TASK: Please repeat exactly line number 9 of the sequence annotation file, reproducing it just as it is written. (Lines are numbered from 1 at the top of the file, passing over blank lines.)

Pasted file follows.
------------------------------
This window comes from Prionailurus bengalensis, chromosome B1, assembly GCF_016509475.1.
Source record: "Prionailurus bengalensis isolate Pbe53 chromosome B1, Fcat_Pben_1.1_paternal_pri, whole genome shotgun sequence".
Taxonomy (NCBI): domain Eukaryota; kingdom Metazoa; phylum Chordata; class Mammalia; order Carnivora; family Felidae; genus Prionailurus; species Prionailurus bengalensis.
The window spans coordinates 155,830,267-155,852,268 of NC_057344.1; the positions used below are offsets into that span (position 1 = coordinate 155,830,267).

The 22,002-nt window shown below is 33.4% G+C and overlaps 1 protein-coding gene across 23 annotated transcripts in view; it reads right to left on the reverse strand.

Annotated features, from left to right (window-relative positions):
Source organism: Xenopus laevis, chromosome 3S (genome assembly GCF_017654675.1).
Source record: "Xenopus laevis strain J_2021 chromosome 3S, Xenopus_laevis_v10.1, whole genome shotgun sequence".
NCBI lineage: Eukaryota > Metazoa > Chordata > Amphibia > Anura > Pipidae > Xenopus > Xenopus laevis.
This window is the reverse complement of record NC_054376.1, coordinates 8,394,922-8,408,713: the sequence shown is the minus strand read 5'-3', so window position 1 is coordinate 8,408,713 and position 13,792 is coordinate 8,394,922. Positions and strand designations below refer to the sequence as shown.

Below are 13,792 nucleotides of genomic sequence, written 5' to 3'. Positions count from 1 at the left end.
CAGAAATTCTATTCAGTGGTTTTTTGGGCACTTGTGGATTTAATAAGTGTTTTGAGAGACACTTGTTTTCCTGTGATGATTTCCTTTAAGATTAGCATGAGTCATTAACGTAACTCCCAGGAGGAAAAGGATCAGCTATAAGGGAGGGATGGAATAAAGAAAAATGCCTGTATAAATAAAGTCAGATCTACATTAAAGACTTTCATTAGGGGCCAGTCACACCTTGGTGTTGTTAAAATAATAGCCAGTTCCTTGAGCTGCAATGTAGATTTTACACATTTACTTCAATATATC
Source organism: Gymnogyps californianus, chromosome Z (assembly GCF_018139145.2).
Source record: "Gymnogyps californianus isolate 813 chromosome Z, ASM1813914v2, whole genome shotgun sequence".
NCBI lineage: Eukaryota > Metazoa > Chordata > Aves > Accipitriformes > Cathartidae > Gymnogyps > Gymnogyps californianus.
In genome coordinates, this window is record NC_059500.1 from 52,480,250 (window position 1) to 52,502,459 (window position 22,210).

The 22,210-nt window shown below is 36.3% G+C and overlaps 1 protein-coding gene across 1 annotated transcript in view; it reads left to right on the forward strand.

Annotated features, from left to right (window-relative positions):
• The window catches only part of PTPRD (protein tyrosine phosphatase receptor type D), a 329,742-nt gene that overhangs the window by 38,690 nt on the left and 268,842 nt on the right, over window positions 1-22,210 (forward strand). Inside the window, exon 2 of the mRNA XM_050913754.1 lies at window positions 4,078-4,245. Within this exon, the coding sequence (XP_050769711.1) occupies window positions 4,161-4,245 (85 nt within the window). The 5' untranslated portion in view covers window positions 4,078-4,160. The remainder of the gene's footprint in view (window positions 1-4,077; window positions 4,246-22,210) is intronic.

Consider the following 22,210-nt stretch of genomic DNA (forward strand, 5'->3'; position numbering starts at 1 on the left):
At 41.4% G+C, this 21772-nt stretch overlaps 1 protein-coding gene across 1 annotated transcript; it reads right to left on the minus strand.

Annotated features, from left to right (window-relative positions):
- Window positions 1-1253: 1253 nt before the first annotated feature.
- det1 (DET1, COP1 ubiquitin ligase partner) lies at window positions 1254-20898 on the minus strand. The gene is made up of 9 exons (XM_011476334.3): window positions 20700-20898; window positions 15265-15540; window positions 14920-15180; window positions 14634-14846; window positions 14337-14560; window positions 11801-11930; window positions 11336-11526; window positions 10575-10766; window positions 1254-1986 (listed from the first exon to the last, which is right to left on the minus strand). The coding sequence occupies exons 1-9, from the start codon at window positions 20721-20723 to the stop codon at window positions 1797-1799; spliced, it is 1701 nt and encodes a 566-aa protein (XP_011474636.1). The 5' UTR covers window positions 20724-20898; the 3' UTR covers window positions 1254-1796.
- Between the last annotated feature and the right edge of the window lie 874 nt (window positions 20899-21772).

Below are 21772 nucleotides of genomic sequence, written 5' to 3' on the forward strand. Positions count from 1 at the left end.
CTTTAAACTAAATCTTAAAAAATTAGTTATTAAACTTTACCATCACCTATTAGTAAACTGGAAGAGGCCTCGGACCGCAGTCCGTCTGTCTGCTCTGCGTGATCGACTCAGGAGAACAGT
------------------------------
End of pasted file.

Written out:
NCBI lineage: Eukaryota > Metazoa > Chordata > Amphibia > Anura > Pipidae > Xenopus > Xenopus laevis.